Recently, prices for heavy crude oil in Canada have dropped to $36.66 a barrel. Once again, it is coming under pressure due to restrictions on pipeline capability.
Normally, Western Canada Select (WCS) trades at a discount relative to West Texas Intermediate (WTI).
It is for the reason of the characteristic differences and the long-distance it demands to travel.
However, the discount has a tendency to increase. It will be resulting in a drop in WCS price when oil producers run into pipeline bottlenecks.
In more extreme cases, there would be a blowout in the price differential between WCS and WTI, just like way back in 2018.
Moreover, they can understand this as a kind of oversupply of oil stuck in Alberta.
In the previous year, Alberta positioned mandatory cuts into action. The placing is to rescue WCS prices.
The prices declined to as low as $13 a barrel in late 2018. It means that they were trading almost $50 a barrel below WTI.
To add, the cuts that the provincial government imposed have bolstered WCS prices immediately.
Price Estimates on 2020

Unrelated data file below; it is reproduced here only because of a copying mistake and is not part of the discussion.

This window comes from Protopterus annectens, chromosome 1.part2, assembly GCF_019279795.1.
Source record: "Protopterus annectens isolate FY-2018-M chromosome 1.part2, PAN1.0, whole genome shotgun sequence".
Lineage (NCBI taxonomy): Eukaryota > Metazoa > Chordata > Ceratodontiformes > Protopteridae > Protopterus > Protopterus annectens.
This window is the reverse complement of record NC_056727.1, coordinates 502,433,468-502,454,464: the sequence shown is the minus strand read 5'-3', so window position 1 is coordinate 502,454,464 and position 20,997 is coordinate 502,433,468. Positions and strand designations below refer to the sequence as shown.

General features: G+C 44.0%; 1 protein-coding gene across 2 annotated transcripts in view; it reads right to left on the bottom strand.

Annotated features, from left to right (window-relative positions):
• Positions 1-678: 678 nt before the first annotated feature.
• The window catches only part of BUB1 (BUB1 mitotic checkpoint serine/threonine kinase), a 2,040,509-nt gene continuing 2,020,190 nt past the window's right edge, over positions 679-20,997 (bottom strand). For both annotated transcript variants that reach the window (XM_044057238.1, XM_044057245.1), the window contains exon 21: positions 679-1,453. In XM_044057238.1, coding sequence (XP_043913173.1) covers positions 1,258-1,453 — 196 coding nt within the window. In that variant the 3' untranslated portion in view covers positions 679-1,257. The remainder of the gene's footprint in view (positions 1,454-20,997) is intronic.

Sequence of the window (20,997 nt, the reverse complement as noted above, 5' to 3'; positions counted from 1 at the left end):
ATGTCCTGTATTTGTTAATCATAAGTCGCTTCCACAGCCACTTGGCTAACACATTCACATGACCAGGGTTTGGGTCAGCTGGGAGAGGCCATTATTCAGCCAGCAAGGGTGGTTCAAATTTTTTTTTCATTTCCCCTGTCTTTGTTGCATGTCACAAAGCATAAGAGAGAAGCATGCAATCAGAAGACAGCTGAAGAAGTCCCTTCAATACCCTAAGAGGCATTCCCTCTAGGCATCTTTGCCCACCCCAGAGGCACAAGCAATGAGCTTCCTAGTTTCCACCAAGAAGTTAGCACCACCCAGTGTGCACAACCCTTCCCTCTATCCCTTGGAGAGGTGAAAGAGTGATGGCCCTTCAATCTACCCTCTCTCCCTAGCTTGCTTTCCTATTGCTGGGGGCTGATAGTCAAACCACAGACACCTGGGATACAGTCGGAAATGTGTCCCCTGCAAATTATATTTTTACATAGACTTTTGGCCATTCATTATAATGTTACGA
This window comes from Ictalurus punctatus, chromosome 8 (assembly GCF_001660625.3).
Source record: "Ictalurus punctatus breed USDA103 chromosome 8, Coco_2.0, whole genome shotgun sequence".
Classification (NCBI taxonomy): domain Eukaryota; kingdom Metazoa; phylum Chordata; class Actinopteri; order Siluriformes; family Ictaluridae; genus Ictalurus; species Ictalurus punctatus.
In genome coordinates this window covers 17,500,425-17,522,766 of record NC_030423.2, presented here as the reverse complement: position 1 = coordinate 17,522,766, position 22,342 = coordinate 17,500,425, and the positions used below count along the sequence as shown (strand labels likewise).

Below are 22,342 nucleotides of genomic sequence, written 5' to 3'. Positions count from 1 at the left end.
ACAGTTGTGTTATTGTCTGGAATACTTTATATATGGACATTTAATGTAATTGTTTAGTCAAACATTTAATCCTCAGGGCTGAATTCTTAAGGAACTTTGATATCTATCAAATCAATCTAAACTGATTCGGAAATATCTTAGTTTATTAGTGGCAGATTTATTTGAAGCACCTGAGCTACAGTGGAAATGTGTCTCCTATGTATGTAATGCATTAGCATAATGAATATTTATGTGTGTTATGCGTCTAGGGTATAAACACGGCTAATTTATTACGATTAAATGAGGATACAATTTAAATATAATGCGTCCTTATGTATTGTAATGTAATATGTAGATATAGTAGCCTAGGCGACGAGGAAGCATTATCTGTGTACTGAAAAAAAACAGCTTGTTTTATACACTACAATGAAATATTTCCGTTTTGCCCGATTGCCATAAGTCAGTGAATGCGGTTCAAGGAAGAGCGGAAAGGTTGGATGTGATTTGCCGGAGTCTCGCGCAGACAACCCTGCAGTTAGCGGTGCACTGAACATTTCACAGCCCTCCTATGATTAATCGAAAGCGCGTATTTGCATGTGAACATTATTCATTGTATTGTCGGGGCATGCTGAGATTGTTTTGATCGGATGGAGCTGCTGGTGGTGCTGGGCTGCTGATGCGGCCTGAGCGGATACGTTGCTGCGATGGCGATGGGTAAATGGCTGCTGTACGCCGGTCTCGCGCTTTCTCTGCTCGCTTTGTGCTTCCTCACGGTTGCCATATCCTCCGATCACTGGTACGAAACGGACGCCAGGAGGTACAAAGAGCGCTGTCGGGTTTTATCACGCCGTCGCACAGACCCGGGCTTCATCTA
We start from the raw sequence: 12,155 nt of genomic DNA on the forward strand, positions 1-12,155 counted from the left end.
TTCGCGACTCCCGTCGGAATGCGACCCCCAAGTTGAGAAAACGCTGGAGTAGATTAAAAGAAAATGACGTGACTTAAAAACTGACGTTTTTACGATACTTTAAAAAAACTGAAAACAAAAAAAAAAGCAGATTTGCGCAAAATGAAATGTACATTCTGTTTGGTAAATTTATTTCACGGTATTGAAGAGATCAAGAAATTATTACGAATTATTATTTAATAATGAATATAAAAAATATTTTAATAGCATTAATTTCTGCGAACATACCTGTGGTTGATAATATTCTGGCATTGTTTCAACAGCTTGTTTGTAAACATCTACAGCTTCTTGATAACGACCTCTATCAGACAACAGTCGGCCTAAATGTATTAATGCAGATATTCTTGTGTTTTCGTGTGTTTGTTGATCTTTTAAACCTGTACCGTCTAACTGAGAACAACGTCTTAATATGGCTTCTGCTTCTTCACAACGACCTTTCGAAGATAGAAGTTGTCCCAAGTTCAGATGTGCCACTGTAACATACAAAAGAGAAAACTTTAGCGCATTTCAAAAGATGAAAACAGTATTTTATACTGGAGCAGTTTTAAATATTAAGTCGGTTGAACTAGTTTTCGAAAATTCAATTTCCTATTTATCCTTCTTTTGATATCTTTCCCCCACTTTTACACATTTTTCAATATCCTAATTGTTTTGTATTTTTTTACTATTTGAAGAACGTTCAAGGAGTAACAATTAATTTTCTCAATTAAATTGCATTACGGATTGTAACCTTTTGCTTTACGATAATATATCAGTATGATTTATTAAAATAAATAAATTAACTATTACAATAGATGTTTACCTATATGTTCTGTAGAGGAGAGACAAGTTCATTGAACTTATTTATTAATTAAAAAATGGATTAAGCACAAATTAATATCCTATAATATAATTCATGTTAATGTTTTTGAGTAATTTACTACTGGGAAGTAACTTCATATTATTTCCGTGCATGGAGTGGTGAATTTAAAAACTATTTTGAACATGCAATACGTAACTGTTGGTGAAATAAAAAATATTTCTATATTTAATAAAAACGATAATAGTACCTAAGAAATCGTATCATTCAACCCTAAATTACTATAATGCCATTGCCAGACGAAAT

Moving forward to 2020, WCS is once again trading at much softer levels than the U.S. benchmark.
Last Friday, JBC Energy noted, “Canadian crude failed to participate in the relatively constant price increase since October, remaining largely below $40 per barrel.”
So far, in 2020, WCS prices have also been trading at a discount relative to WTI of around $23 a barrel.
The level is a more significant discount that they have witnessed after the Keystone pipeline leaked some months ago.
Currently, WCS is trading at its most widespread discount since December 2018.
In addition, this is the month before Alberta’s mandatory fabrication cuts went into effect.
JBS also indicated that the restrained prices are approaching the back of strengthened supply.
It is in particular of heavy crude amid upgrader maintenance.
However, in November, oil sands production increased 80,000 bpd in contrasted to the same month a year earlier.